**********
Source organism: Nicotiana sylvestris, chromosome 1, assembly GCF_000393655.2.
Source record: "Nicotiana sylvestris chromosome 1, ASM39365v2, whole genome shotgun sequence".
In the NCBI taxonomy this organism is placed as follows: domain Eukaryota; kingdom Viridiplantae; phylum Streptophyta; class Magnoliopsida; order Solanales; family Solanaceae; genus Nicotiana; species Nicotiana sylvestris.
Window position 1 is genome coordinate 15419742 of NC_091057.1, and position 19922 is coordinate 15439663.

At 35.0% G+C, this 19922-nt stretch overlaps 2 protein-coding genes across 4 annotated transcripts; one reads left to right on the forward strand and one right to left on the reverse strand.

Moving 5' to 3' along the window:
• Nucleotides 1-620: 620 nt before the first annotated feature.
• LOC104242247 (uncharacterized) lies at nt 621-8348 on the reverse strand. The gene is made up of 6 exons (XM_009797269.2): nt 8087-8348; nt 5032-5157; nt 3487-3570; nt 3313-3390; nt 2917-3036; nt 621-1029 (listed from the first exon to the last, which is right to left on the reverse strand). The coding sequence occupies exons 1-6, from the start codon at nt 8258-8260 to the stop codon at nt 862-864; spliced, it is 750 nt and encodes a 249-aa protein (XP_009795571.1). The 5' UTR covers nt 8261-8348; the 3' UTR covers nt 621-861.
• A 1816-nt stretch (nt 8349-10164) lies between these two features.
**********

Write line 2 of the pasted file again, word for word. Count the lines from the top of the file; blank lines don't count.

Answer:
Source record: "Nicotiana sylvestris chromosome 1, ASM39365v2, whole genome shotgun sequence".